The provincial election’s Petrolia connection


If you look at the numbers alone, the odds are pretty good that the next MPP for Sarnia-Lambton will be from Petrolia.

While Liberal Candidate Anne Marie Gillis and the NDP’s Brian White hail from Sarnia – one of the namesakes of the riding – three of the five candidates all make Petrolia their home.

Andrew Falby of the Libertarian Party in downtown Petrolia while PC Bob Bailey and Green Candidate Kevin Shaw are neighbours on First Ave.

Bailey and Shaw have just four homes between them; Shaw went to school with Bailey’s twin boys and now his children attend the same school as Bailey’s grandchildren.

There are drawbacks to living so close to each other. Bailey and Shaw were both recently concerned when campaign signs in their neighbourhood disappeared. While it was the work of a few young thrill-seekers, both Shaw and Bailey worried they might take the blame.

Falby and Bailey don’t live on the same street, but they’re quite familiar after debating each other over the course of a couple of elections.

So we asked the trio while they sat in the sunshine at the Petrolia Farmers’ Market – is there something about Petrolia that makes people more political. “I think people in small towns feel the have more of a chance to get involved and to make a difference,” says Shaw who moved back to Petrolia after spending time in Toronto.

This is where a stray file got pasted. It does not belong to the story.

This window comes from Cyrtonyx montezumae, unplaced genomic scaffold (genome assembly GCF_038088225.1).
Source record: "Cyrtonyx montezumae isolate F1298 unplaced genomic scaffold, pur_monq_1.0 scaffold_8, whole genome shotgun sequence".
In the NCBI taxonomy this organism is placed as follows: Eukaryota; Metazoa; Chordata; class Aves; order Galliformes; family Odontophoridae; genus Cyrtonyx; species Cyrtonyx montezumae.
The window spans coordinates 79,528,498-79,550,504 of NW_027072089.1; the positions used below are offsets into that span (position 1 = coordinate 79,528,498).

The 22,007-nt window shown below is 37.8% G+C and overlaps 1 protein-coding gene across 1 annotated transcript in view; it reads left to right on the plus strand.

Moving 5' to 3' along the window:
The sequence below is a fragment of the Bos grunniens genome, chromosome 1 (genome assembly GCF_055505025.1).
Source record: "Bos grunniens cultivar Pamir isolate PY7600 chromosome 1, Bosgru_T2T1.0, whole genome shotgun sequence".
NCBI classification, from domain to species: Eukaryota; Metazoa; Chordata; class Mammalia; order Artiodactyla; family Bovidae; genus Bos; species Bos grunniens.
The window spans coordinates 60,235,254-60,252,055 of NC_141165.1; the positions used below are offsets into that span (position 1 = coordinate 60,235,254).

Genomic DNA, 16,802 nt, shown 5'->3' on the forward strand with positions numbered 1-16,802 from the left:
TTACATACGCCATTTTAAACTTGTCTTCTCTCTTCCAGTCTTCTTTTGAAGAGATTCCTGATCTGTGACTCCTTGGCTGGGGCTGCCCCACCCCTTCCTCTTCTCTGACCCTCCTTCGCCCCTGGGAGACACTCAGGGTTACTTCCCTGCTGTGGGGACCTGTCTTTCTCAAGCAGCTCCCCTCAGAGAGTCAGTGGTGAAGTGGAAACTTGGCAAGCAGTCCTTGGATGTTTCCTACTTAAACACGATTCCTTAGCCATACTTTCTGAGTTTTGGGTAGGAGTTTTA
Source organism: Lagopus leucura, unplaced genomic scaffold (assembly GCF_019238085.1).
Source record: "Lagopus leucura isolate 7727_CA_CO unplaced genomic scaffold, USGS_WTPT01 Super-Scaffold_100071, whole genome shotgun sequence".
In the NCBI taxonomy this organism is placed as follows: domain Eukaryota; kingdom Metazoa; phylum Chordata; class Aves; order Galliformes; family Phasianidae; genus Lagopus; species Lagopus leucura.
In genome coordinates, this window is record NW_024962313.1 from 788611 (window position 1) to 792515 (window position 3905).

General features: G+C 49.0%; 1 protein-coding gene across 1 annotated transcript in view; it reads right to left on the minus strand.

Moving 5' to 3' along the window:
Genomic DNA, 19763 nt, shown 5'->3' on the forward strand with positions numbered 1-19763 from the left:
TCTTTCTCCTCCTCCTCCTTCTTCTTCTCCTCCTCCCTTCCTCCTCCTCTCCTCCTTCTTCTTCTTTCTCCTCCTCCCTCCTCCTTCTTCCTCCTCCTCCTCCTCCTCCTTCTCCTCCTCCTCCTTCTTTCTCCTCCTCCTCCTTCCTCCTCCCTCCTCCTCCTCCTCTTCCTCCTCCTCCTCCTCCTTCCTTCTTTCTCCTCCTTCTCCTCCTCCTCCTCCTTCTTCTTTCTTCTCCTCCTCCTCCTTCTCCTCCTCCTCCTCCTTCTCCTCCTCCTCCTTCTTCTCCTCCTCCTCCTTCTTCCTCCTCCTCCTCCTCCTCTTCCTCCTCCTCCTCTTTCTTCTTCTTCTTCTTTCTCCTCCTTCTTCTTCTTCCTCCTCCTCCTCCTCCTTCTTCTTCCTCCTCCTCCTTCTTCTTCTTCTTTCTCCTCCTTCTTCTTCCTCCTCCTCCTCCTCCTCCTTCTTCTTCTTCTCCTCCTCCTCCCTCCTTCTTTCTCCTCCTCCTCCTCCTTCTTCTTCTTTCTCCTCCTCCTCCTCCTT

Falby says it may just have to do with the pace of everyday life. “In Toronto everything is too fast; it’s not people friendly anymore,” he says adding they may not believe they can make a difference. “We in the rural areas still have more of the ingrained pioneer spirit of our fore-bearers. We have more time to reflect, to ponder at the slower pace living in the country than out cousins in the big cities, and that down to earth resiliency is the major difference and I believe to be a major often hidden asset.”

While the postal code of the candidates only be an interesting fact of the election and not a factor in who wins the June 12 vote, Bailey says there could be a case made for Petrolia being home to some of the regions best politicians.

“Since 1894, 10 federal or provincial members were from Petrolia – and I included Enniskillen with that,” he says. That list includes MPs Alfred Gurd, George Moncrief, two Fairbanks (J.H. and Charles Sr.) Joe Armstrong (widely credited as the father of rural mail delivery) and more recently Lorne Henderson and Marcel Beaubien.

Bailey believes in the early days many oil men were elected because “people in involved in the oil industry were well known…with lots of connections.”